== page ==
Salamero

Space-time Imaging of Organelles and Endomembranes Dynamics

Jean Salamero
Scientific keywords: bioimage informatics, high resolution microscopy, image based modeling., Membrane endocytosis and recycling, organelles biogenesis

Imaging Membrane traffic at the pertinent scale. The group develops a workflow of optics, biophysical and mathematic approaches mainly devoted to high spatio-temporal studies of molecular dynamics and mechanisms in membrane traffic. His main focus is on the quantitative and temporal deciphering of the very late steps of vesicle recycling at the plasma membrane. In this context a particular attention is paid to the coordination of the Rab11A platform (Rab11A/Rab11FIP2/myosinVB)  and its interaction with cytoskeleton elements.

We already adapted or developed diverse photonic approaches aimed to determine the dynamic and topological characterization of Rab domains in conjunction with both a cargo specificity study (Langerine/TfR) and of multi-Rab complexes (Rab11A/RCP/Rab4; Rab6A or A’/Rab6IP1/Rab11A), in living cells. Our work is now fully dedicated to decipher the dynamic coordination and organization of molecular complexes at the single cell level. Dedicated “hybrid” technologies have been developed to perform this task. These techniques (i.e. High res SIM+ Q-scanTIRFM; Boulanger et al. 2014) are used to define the spatial positioning (3D high res) of a molecule or a group of molecules within the living cell at the best temporal regime and we are now classifying the 3D dynamical behavioral of exocytic vesicles, in diverse conditions (Basset et al. TPI, submitted).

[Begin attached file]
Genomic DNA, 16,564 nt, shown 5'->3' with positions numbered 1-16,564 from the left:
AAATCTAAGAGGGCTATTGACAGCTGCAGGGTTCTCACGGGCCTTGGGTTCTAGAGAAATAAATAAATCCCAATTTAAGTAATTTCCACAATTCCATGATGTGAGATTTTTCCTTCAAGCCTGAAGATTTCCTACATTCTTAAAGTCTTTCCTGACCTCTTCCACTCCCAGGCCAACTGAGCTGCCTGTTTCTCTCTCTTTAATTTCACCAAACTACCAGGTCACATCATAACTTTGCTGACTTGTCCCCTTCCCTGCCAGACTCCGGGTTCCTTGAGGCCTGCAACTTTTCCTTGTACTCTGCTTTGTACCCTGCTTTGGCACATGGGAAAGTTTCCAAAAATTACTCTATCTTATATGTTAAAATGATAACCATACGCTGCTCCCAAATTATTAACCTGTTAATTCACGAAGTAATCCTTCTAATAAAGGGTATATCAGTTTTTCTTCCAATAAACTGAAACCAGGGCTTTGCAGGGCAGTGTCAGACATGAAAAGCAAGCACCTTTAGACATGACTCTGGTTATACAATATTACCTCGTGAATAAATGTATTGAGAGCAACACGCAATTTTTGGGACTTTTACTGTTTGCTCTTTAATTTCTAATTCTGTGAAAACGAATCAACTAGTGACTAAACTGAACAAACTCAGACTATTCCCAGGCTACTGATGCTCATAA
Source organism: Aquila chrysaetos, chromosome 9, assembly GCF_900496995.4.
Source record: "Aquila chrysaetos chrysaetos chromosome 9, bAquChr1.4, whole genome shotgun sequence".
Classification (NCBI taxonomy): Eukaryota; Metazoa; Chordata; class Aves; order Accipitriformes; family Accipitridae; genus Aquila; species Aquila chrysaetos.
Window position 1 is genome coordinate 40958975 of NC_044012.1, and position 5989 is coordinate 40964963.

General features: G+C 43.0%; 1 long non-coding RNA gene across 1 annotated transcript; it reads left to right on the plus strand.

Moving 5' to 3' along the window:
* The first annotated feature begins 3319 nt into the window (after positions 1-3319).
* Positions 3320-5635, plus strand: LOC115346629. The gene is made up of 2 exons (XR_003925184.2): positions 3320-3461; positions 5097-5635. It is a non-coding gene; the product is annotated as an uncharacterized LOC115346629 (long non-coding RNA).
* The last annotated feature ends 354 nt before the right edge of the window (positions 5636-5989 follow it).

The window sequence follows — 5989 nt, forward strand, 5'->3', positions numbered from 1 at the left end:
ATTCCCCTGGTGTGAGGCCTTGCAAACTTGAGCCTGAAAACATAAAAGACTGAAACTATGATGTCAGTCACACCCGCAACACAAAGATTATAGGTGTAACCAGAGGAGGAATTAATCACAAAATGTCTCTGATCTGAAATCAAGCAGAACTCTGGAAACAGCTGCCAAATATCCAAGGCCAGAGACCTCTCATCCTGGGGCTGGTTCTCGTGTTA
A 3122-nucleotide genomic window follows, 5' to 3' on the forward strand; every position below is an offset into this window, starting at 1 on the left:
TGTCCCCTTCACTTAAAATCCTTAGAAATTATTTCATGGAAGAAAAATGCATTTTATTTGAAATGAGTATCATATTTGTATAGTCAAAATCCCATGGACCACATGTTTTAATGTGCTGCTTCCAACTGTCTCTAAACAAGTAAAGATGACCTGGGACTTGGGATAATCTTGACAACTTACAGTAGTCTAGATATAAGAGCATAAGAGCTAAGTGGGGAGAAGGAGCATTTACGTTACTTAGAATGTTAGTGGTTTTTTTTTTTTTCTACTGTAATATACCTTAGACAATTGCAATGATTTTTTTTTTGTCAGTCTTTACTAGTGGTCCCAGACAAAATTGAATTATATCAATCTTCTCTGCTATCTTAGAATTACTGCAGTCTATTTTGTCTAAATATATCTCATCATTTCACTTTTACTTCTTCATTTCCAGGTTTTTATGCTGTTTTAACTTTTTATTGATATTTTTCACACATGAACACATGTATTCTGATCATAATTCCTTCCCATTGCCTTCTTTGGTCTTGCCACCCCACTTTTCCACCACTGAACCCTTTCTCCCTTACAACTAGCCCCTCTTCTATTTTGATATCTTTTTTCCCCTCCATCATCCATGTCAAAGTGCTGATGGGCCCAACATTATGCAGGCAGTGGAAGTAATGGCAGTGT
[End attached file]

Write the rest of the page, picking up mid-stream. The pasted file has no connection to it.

Modelling dynamics in single cell biology: toward integrated analysis. Together with the SERPICO Team at Inria, Rennes, we have proposed original formalisms and user-friendly algorithms for intracellular traffic estimation (Network Tomography, image denoising (bias-variance trade-off), space-time object detection and background subtraction). We shall pursue this research in 2 complementary directions:

-From the experimental view point, molecular (RNA interference), mechanical (micro-patterning) and optical (FRAP, photoactivation) perturbations combined with multi-parametric image acquisition (TIRF, 4D, FLIM) allow one to quantify the molecular interactions in the cell. The issue we now wish to address is to link this type of  information with meaningful events and signals as they are detected in space and time in order to evaluate correlations (ICS, RICS, optical flow… [P. Roudot et al., (in preparation])

-Another aspect is to analyse and compare these events using original metrics (e.g. geodesics metrics from valuated Network Tomography-based graphs) and simulation methods (e.g. Monte-Carlo methods, “Cross-Entropy”).We have now built a dynamic model able to statistically mimic observed processes (Pécot et al. 2014 Epub ahead; and Fig. 2). Ideally, the simulation and real data should be “similar” as much as possible, both statistically and visually. From simulations, we determined meaningful features to be matched to real image data. Iteratively, we use description parameters from the simulation to extract statistical information, from larger sets of real data with the ultimate goal to predict intracellular behaviours.